The hits just keep on coming for country music, and not the melodic kind. While stars and fans should be basking in the after-glow of “country music’s biggest night,” loyalists are more than likely drowning in their sorrows (it’s 5 o’clock somewhere, right?) Last week’s CMA Musical Festival on ABC clocked its worst ratings to date. In fact, the country mega-concert lost 37% of its viewers from last year alone.
It’s yet another indicator that country music’s downward spiral isn’t just a flash in the pan. Country music is in free fall, a far cry from just six short months ago when popular country music stood poised to take down pop as the most dominant genre. Now Bro-Country has been put out to pasture, Taylor Swift has gone purely pop and the ratings for country radio’s key demographic continues to slip and slide.
The longtime king of music radio formats has been dethroned. The latest Nielsen Music scans show that Pop Contemporary Hit Radio (CHR) has consistently edged out country for most of 2015. But a second place finish for most popular radio format isn’t the biggest blow. Country music is being hit where it hurts most; sales, digital downloads and streaming.
The same Nielsen report declares rock the ruler of album sales and digital song downloads and R&B/hip-hop the king of music streams. Just to give you a little perspective, R&B/hip-hop makes up 29% of all music streaming, while country only lays claim to about 6% of streaming consumption. Clearly, country isn’t as hip to music technology.
So the question remains; can country be saved? Well, rejoice country fans because there are some glimmers of hope for country music… television and independent artists!
Country music has received its biggest boost of late by-way of another country show on ABC; the fictional one called “Nashville.” The primetime drama is being credited for giving country music some much needed CPR by creating highly-acclaimed songs that top iTunes charts and live “cast” performances broadcasting a new class of country music to a new audience. The songs are widely praised for their quality, taking country music back to its roots, instead of cashing in on flashy, commercial overtures. And you can thank the independent artists ABC execs sought out to create the soundtracks.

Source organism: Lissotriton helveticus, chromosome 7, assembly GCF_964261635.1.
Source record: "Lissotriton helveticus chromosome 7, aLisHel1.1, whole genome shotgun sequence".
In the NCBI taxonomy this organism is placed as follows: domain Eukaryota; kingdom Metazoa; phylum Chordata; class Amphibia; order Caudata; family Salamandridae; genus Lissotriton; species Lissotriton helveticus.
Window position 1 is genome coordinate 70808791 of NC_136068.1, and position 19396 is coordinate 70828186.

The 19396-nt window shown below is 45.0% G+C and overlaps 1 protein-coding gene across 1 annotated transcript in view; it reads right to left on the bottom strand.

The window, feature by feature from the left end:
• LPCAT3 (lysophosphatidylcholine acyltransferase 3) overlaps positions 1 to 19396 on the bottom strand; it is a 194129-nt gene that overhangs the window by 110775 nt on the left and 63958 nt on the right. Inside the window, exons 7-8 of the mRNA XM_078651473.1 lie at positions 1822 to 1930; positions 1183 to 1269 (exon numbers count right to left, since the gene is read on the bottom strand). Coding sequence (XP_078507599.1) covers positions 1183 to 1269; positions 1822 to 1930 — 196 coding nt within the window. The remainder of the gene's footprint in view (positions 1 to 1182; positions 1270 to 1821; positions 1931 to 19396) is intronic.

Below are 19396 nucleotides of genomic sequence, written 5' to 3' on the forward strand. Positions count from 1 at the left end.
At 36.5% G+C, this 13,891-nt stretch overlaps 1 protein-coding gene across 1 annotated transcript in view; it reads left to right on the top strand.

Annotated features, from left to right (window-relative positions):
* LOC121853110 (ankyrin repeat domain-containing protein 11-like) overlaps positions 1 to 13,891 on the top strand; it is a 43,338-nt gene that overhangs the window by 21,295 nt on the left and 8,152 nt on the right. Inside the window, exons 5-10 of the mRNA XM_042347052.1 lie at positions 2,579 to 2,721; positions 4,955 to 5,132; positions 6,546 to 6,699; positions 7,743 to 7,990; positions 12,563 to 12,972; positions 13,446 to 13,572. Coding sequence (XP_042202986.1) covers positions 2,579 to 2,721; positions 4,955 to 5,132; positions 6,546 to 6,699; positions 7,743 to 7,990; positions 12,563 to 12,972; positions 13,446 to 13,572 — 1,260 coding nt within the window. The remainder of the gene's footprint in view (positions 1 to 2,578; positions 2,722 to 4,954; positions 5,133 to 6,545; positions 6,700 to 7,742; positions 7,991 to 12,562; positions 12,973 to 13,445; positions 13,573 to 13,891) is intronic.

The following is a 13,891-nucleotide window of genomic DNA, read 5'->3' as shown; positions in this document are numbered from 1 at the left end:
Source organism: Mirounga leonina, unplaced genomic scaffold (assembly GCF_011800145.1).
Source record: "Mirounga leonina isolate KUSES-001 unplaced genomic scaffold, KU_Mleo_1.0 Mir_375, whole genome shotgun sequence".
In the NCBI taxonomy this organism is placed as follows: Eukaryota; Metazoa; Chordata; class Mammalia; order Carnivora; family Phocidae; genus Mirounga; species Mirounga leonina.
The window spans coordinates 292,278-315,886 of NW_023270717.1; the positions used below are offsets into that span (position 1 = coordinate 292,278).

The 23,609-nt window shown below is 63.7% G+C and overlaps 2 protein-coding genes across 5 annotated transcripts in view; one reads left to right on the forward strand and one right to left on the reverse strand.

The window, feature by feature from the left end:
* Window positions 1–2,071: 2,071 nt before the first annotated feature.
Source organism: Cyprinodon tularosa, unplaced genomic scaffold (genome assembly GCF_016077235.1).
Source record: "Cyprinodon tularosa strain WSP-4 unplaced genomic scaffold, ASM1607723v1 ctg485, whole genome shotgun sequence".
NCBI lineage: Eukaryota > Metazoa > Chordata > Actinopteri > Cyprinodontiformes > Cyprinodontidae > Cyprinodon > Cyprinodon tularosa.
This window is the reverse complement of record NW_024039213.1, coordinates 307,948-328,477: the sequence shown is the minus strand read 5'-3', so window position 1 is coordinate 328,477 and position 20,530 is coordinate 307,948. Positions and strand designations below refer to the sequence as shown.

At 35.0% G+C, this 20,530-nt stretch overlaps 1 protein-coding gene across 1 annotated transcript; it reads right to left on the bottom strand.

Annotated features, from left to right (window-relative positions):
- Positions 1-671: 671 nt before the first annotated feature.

You might be surprised to learn that a tremendous amount of the background music on your favorite TV shows and movies is derived from songwriters’ demos and artists’ independent releases. There are more opportunities than ever before to place your songs in television and movies, especially if you don’t plan on performing them yourself. It’s a financial boost, but most importantly, it builds buzz.
But indie performers may also put country back on the map. While disgruntled old-school country fans are sulking over their country-to-pop crossovers, independent artists are sneaking in and mending their broken hearts. Most notably, Jason Isbell – whose latest release ‘Something More Than Free’ recently inched out Alan Jackson for the #1 spot on Billboard’s Country albums chart. While it may be too early to officially proclaim Isbell country music’s savior, industry insiders agree he’s definitely helping the cause.
Independent artists and new music technologies are more important than ever. If country music fans can open their minds and learn to embrace both, this sad country music saga will have a happy ending.
Author: Reina Carbetta